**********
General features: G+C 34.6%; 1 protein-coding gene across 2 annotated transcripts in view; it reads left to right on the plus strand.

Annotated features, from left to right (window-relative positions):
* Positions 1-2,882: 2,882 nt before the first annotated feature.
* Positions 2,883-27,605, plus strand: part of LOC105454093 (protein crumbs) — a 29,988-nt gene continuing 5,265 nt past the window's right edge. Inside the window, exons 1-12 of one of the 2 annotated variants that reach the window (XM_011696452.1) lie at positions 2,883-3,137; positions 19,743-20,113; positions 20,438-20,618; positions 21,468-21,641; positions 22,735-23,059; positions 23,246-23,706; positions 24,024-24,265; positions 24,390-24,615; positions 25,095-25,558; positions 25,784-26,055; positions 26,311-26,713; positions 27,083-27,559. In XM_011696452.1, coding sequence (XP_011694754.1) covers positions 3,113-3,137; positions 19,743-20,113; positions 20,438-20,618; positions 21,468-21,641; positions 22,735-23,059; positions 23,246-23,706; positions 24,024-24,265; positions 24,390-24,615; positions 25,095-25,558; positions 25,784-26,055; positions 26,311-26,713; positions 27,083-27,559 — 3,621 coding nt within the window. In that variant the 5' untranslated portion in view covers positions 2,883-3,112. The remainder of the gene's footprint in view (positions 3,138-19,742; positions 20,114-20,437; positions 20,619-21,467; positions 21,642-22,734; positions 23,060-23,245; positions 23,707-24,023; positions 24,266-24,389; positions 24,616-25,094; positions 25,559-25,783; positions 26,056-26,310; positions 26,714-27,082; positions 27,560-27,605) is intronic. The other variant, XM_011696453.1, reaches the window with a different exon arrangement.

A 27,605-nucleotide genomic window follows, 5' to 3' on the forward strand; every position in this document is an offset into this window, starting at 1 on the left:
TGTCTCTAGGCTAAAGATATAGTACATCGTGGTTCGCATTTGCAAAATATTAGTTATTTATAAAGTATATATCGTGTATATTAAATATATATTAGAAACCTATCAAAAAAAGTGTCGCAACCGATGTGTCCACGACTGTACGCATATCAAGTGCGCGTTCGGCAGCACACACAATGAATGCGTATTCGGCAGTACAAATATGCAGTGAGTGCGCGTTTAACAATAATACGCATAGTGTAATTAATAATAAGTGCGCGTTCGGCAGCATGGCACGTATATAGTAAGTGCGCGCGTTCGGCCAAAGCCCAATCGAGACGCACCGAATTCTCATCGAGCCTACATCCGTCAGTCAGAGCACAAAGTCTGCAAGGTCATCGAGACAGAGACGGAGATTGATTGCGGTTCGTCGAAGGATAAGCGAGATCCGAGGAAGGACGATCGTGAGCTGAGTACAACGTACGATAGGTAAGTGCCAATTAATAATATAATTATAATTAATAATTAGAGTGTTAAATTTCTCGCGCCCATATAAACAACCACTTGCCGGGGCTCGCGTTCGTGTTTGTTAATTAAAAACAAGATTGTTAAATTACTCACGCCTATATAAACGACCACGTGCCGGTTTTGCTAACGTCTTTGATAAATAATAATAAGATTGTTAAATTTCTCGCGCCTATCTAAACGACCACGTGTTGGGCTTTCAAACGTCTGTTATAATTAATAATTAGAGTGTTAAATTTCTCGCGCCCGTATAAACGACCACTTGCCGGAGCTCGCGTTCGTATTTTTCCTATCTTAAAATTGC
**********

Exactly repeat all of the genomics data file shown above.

General features: G+C 34.6%; 1 protein-coding gene across 2 annotated transcripts in view; it reads left to right on the plus strand.

Annotated features, from left to right (window-relative positions):
* Positions 1-2,882: 2,882 nt before the first annotated feature.
* Positions 2,883-27,605, plus strand: part of LOC105454093 (protein crumbs) — a 29,988-nt gene continuing 5,265 nt past the window's right edge. Inside the window, exons 1-12 of one of the 2 annotated variants that reach the window (XM_011696452.1) lie at positions 2,883-3,137; positions 19,743-20,113; positions 20,438-20,618; positions 21,468-21,641; positions 22,735-23,059; positions 23,246-23,706; positions 24,024-24,265; positions 24,390-24,615; positions 25,095-25,558; positions 25,784-26,055; positions 26,311-26,713; positions 27,083-27,559. In XM_011696452.1, coding sequence (XP_011694754.1) covers positions 3,113-3,137; positions 19,743-20,113; positions 20,438-20,618; positions 21,468-21,641; positions 22,735-23,059; positions 23,246-23,706; positions 24,024-24,265; positions 24,390-24,615; positions 25,095-25,558; positions 25,784-26,055; positions 26,311-26,713; positions 27,083-27,559 — 3,621 coding nt within the window. In that variant the 5' untranslated portion in view covers positions 2,883-3,112. The remainder of the gene's footprint in view (positions 3,138-19,742; positions 20,114-20,437; positions 20,619-21,467; positions 21,642-22,734; positions 23,060-23,245; positions 23,707-24,023; positions 24,266-24,389; positions 24,616-25,094; positions 25,559-25,783; positions 26,056-26,310; positions 26,714-27,082; positions 27,560-27,605) is intronic. The other variant, XM_011696453.1, reaches the window with a different exon arrangement.

A 27,605-nucleotide genomic window follows, 5' to 3' on the forward strand; every position in this document is an offset into this window, starting at 1 on the left:
TGTCTCTAGGCTAAAGATATAGTACATCGTGGTTCGCATTTGCAAAATATTAGTTATTTATAAAGTATATATCGTGTATATTAAATATATATTAGAAACCTATCAAAAAAAGTGTCGCAACCGATGTGTCCACGACTGTACGCATATCAAGTGCGCGTTCGGCAGCACACACAATGAATGCGTATTCGGCAGTACAAATATGCAGTGAGTGCGCGTTTAACAATAATACGCATAGTGTAATTAATAATAAGTGCGCGTTCGGCAGCATGGCACGTATATAGTAAGTGCGCGCGTTCGGCCAAAGCCCAATCGAGACGCACCGAATTCTCATCGAGCCTACATCCGTCAGTCAGAGCACAAAGTCTGCAAGGTCATCGAGACAGAGACGGAGATTGATTGCGGTTCGTCGAAGGATAAGCGAGATCCGAGGAAGGACGATCGTGAGCTGAGTACAACGTACGATAGGTAAGTGCCAATTAATAATATAATTATAATTAATAATTAGAGTGTTAAATTTCTCGCGCCCATATAAACAACCACTTGCCGGGGCTCGCGTTCGTGTTTGTTAATTAAAAACAAGATTGTTAAATTACTCACGCCTATATAAACGACCACGTGCCGGTTTTGCTAACGTCTTTGATAAATAATAATAAGATTGTTAAATTTCTCGCGCCTATCTAAACGACCACGTGTTGGGCTTTCAAACGTCTGTTATAATTAATAATTAGAGTGTTAAATTTCTCGCGCCCGTATAAACGACCACTTGCCGGAGCTCGCGTTCGTATTTTTCCTATCTTAAAATTGC